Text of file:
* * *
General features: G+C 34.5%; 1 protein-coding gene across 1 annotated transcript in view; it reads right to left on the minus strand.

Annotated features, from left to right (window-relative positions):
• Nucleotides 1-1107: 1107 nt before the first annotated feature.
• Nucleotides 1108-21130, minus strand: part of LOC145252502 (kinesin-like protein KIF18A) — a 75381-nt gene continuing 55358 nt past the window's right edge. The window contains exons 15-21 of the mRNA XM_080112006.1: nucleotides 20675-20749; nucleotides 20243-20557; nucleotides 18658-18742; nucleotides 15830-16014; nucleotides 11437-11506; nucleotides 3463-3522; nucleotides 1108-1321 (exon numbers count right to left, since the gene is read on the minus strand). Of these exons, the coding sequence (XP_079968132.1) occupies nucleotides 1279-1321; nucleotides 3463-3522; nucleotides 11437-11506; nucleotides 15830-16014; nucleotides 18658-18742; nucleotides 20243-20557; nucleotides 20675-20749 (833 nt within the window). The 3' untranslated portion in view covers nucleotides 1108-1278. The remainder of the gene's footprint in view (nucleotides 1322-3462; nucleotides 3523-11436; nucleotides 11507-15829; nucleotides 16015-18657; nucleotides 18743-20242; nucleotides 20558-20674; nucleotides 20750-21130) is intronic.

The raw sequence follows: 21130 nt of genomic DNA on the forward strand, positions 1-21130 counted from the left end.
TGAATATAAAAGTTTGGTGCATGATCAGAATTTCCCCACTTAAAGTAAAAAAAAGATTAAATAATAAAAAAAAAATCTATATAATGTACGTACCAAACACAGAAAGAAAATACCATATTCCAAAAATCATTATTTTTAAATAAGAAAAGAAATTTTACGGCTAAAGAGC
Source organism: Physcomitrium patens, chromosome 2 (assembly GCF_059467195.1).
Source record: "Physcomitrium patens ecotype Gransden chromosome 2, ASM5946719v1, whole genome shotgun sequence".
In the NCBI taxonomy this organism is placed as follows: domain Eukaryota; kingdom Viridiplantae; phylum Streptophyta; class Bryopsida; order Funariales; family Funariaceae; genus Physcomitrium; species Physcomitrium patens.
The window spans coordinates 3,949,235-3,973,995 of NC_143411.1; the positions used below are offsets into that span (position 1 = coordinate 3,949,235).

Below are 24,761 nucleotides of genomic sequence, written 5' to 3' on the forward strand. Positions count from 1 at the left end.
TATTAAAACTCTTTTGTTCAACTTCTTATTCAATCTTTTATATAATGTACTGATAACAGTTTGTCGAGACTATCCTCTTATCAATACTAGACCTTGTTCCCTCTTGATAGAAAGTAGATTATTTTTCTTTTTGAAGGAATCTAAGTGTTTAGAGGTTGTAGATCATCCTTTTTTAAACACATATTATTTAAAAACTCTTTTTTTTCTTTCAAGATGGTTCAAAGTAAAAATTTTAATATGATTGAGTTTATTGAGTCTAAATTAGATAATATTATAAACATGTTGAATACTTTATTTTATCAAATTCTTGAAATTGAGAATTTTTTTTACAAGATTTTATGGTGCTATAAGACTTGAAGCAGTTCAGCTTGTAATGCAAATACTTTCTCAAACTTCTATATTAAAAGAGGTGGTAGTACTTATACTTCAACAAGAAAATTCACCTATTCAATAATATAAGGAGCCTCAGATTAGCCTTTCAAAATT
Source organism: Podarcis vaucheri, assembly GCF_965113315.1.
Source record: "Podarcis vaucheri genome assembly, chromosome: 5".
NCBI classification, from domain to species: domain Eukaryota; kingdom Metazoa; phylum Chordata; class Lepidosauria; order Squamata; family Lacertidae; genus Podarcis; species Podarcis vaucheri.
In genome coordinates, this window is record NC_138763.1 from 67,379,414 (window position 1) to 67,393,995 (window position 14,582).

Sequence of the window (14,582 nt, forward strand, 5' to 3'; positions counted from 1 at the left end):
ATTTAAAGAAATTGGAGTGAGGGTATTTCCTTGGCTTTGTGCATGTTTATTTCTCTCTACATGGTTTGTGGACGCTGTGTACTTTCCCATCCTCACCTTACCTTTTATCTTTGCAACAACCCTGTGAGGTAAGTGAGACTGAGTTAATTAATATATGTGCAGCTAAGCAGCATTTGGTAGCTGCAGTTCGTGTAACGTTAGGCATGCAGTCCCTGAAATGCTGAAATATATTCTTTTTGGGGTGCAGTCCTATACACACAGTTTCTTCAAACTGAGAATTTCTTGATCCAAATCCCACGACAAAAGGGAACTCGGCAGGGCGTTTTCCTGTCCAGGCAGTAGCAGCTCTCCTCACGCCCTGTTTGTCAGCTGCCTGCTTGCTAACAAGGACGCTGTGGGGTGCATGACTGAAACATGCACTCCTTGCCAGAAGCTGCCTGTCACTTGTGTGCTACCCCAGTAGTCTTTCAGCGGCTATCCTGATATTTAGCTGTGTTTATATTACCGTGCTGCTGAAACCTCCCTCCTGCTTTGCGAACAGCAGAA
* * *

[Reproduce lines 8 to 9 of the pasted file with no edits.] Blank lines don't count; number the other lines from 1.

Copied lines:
Source record: "Physcomitrium patens ecotype Gransden chromosome 2, ASM5946719v1, whole genome shotgun sequence".
In the NCBI taxonomy this organism is placed as follows: domain Eukaryota; kingdom Viridiplantae; phylum Streptophyta; class Bryopsida; order Funariales; family Funariaceae; genus Physcomitrium; species Physcomitrium patens.